The aptly named Maputo Peace Square served as the setting as Mozambique’s government and the former rebel group Renamo completed a long-awaited peace pact Tuesday, inking a final deal aimed at ending years of conflict which has claimed close to a million lives.
The deal was signed by President Filipe Nyusi and Renamo leader Ossufo Momade and witnessed by regional, continental and international leaders.
Thousands of people applauded as the two leaders showed the signed the Maputo Peace and Reconciliation Agreement
The UN’s special envoy on Mozambique, Mirko Manzoni, said it was a “truly historic day… This agreement will bring ultimate peace in a country that has seen enough suffering,”
The deal comes just two months before general elections on October 15 that the ruling Frelimo party, the dominant political force for more than four decades, is expected to win.
“The signing of this agreement will pave way for peaceful elections,” President Cyril Ramaphosa said.
Renamo, founded as an anti-communist guerrilla group, unleashed a civil war against the Marxist Frelimo government shortly after independence from Portugal in 1975.
The brutal fighting – seen by many historians as a proxy conflict between East and West during the Cold War – lasted 16 years.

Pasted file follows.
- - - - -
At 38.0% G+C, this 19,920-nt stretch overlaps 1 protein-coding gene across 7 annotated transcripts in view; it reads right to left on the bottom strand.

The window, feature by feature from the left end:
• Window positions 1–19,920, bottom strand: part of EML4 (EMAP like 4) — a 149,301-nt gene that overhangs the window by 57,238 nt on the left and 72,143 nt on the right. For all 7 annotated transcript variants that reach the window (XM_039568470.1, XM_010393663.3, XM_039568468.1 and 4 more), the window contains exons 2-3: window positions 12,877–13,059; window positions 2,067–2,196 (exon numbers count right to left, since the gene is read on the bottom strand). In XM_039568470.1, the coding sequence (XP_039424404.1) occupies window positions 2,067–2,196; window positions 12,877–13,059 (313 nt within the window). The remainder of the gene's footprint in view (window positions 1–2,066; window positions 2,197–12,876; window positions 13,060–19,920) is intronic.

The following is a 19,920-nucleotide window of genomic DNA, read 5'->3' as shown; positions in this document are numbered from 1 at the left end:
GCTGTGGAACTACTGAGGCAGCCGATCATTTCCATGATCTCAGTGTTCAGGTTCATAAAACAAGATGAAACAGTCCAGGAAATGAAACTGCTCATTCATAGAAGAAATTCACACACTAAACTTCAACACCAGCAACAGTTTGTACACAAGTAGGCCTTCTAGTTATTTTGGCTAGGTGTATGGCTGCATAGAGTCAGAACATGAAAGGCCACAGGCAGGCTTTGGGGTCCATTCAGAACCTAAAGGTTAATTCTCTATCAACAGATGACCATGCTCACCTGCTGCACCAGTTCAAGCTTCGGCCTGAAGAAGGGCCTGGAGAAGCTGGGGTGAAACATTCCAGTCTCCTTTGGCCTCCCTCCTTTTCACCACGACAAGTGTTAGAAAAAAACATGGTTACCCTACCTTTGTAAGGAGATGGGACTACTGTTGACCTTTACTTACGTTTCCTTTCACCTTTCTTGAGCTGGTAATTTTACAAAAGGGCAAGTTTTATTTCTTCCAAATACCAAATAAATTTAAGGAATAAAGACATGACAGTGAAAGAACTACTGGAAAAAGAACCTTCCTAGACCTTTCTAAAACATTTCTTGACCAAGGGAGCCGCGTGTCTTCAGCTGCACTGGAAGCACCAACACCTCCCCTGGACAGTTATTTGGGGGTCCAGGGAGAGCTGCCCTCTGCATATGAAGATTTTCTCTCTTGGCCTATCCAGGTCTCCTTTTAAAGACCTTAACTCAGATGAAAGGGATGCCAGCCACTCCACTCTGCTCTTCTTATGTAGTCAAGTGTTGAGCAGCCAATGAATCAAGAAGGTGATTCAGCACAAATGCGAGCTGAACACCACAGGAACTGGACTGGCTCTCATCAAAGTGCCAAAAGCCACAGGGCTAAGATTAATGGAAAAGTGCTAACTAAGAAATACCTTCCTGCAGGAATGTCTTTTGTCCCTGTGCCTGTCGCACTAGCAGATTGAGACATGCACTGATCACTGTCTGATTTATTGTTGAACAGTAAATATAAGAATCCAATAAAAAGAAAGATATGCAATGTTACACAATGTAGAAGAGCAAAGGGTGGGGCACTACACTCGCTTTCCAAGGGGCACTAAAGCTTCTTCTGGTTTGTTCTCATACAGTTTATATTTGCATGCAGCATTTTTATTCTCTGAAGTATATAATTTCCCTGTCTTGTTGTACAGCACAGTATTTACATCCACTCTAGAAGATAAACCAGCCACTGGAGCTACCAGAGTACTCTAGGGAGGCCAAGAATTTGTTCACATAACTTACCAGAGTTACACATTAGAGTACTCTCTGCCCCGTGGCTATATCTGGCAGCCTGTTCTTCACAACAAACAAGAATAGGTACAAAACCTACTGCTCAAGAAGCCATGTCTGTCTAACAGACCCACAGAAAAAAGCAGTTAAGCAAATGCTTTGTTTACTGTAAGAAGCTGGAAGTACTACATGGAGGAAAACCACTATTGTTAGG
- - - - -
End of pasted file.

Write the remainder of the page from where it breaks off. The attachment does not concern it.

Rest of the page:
The war ended when the Soviet Union, backing Frelimo, and apartheid-era South Africa, supporting Renamo, scaled back their support leading to direct peace talks.
The rebel movement then entered politics after a 1992 peace pact which was signed in Rome, paving the way for multi-party elections in 1994.
Renamo lost that vote, and subsequent elections, becoming the official opposition party, but retaining its armed wing.
In October 2013, Renamo renounced the 1992 peace deal and clashes erupted again between government forces and Renamo soldiers, lasting until 2016.
On August 1, the two rivals signed a precursor accord in Gorongosa National Park under which they formally agreed to end military hostilities.
“This agreement will be successful because it is peace made by Mozambicans and for Mozambicans. A break with the past,” said Manzoni.
Portugal, the former colonial power, expressed “deep satisfaction… (at) the new chapter opening today.”
“This agreement, the result of a long negotiation process, represents fundamental progress in building peace,” the foreign ministry said in Lisbon.
Last week Renamo began disarming armed members as part of the peace deal.
Some of the demobilised fighters will be absorbed into Mozambique’s army and police, while others will be reintegrated into civilian life.
More than 5,200 Renamo fighters are expected to surrender their weapons to the government.
But Renamo is suffering internal divisions.
A small group of disgruntled members is vowing not to turn in their arms and are refusing to recognise the new leader Momade, who has already been nominated as Renamo’s presidential candidate for the October elections.
Nyusi warned last week that any Renamo fighters who chose not to hand in their weapons under the ongoing disarmament programme would be “hunted down.”